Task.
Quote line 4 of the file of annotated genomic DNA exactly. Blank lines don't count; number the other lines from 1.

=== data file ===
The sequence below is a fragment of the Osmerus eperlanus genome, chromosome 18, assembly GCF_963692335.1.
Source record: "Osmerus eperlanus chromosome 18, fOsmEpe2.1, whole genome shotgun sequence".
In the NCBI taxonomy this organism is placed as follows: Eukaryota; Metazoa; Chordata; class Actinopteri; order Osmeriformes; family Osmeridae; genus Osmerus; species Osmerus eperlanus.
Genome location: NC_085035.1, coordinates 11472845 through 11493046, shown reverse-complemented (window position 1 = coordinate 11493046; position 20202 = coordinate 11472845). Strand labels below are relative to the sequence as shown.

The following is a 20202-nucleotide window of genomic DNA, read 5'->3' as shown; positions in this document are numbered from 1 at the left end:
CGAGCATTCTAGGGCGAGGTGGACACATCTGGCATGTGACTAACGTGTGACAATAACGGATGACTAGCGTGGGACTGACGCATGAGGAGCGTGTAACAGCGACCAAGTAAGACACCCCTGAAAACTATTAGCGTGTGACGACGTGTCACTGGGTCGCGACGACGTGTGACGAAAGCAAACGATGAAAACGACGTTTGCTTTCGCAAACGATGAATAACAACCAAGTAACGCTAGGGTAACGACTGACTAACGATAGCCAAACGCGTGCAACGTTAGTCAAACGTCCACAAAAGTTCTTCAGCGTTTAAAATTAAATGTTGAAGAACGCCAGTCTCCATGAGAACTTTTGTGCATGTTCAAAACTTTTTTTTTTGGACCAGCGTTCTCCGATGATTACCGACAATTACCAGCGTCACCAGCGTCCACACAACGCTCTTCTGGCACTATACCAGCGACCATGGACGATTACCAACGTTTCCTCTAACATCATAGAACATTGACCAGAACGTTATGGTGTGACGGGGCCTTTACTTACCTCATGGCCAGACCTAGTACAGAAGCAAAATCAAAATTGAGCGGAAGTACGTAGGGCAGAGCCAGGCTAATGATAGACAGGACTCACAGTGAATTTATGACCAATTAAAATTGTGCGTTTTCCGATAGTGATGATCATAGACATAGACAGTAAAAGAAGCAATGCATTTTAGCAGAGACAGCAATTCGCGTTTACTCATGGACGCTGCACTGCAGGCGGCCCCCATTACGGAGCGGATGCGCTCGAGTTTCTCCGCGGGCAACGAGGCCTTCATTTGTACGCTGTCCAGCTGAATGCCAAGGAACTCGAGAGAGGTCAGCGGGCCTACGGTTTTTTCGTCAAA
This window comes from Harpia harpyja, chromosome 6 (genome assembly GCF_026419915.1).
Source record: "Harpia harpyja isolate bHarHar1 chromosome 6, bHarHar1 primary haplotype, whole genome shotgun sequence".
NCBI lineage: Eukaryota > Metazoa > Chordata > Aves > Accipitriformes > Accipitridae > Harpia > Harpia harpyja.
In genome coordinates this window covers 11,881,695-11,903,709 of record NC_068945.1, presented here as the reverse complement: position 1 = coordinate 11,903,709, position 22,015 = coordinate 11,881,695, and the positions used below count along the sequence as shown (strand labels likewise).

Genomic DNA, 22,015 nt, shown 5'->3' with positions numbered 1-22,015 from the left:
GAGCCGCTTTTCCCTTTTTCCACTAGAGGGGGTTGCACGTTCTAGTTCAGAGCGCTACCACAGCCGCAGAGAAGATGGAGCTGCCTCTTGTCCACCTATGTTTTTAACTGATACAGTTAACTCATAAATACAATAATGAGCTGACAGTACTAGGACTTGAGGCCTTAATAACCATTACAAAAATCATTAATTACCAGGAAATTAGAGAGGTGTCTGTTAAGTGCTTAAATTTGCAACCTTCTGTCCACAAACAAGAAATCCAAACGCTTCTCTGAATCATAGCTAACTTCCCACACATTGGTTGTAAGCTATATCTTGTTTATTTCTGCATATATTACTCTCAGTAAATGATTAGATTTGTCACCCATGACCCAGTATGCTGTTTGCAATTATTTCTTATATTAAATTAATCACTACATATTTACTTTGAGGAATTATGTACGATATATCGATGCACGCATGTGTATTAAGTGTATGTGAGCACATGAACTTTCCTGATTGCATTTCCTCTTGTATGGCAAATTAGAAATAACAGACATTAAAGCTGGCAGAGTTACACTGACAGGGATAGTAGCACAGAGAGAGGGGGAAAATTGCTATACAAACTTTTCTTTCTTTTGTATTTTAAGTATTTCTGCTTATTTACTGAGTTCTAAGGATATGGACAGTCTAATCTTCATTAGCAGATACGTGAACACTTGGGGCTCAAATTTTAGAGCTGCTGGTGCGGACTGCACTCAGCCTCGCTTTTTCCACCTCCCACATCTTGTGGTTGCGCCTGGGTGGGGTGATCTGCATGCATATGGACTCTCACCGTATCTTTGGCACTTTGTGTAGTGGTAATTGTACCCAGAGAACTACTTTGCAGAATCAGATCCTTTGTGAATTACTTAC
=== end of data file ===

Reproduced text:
Genome location: NC_085035.1, coordinates 11472845 through 11493046, shown reverse-complemented (window position 1 = coordinate 11493046; position 20202 = coordinate 11472845). Strand labels below are relative to the sequence as shown.